Tuesday, May 24, 2005

The Spotlight of Ridicule

I'm reading a marvelous book called Freakonomics by economist Steven D. Levitt and journalist Stephen J. Dubner. One of the pieces in Freakonomics explains how Stetson Kennedy, a strong advocate of equal rights working under cover inside the Klu Klux Klan brought down the rising KKK in the 1950s by sharing their secret handshakes, passwords, and rituals with the producers of the Superman radio program. All that ritual seemed hollow under the spotlight of ridicule when the klansmen came home and saw their kids parroting their secrets while playing Superman versus the Klan.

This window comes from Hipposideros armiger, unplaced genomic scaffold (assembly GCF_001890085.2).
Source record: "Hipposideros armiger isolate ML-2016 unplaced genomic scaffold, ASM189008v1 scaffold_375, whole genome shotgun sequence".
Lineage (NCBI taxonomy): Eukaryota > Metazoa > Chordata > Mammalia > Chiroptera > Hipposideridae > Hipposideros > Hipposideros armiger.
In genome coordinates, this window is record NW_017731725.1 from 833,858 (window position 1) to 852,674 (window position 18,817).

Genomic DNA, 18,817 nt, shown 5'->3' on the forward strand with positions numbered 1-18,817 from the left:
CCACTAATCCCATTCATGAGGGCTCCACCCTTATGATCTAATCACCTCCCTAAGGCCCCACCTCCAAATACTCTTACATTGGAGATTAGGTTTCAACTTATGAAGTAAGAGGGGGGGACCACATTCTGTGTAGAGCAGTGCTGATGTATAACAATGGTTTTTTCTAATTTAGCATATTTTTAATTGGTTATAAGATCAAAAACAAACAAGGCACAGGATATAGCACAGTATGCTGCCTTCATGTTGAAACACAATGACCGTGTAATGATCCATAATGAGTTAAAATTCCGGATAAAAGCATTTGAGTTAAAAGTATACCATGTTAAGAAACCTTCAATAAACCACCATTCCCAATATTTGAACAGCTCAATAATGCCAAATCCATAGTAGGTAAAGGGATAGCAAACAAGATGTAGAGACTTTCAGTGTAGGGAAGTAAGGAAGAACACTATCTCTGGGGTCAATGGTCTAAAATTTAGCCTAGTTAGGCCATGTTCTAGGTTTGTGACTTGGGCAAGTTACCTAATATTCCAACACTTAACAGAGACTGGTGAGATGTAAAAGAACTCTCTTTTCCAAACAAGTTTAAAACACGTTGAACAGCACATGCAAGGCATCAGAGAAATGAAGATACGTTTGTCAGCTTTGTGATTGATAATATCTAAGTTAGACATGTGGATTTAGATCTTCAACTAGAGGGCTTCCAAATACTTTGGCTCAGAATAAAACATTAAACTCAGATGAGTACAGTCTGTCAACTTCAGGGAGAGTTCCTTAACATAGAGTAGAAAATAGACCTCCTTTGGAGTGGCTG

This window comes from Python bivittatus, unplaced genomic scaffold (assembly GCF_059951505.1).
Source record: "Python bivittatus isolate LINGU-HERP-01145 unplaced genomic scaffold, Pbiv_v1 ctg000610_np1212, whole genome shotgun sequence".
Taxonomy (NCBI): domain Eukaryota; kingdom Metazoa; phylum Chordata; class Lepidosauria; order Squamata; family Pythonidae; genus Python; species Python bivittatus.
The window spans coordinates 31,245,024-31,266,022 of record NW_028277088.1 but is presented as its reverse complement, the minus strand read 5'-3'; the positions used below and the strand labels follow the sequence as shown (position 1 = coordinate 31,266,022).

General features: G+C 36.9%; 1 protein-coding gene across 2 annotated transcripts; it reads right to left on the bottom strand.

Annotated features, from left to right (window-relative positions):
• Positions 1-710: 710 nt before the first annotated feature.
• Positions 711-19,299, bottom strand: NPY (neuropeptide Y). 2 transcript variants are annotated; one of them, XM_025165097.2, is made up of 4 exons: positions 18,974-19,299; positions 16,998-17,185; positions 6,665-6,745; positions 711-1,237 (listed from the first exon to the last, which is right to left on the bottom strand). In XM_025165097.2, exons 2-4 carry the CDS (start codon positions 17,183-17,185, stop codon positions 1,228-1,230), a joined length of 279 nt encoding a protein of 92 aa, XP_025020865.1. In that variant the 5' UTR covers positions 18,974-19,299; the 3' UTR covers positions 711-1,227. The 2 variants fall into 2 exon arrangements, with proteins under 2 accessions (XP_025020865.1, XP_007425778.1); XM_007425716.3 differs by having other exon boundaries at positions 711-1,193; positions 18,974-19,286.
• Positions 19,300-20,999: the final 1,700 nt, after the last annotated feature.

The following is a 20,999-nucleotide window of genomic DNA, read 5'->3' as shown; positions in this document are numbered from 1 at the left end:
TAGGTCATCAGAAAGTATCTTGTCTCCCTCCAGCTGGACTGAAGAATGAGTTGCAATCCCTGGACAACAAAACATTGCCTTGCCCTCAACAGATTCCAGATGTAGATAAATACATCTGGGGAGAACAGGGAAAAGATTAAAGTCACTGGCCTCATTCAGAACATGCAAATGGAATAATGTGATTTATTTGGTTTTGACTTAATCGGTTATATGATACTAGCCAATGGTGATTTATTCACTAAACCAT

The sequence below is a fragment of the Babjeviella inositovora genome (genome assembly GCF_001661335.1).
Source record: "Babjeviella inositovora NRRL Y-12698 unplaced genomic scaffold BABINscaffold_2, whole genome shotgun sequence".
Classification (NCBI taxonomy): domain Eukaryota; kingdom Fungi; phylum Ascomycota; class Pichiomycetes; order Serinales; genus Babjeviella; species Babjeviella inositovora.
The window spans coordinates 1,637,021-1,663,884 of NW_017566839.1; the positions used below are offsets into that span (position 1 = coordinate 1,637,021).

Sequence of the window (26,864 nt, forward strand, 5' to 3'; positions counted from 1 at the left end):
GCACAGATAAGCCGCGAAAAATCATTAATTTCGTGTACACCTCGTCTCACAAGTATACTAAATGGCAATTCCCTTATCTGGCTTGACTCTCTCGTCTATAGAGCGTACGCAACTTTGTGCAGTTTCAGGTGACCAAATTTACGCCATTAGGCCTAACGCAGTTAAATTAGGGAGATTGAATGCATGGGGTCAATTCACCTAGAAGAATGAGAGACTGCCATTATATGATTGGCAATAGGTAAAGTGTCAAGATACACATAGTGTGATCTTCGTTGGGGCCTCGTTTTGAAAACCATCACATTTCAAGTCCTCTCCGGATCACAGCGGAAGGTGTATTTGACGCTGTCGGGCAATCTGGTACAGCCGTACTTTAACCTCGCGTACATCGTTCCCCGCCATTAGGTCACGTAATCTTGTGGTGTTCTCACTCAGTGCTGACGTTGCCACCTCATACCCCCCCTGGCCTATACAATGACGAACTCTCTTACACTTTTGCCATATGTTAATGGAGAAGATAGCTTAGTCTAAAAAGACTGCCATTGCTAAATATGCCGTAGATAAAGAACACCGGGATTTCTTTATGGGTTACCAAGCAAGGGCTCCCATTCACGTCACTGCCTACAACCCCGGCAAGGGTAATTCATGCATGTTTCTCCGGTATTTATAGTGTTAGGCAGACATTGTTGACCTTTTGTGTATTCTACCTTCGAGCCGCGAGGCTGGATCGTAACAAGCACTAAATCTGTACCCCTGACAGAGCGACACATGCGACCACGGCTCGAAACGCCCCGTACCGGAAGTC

Levitt and Dubner note that today Stetson Kennedy would have likely shared the Klan's secrets on a blog or a web site. Either way, Kennedy's story is a not only a clear example of the creative use of information, it is also an outstanding example of physical and moral courage in support of social justice.

I wonder if Georgia students learn about Stetson Kennedy in their state history classes?

I think we could all benefit from learning more about him.


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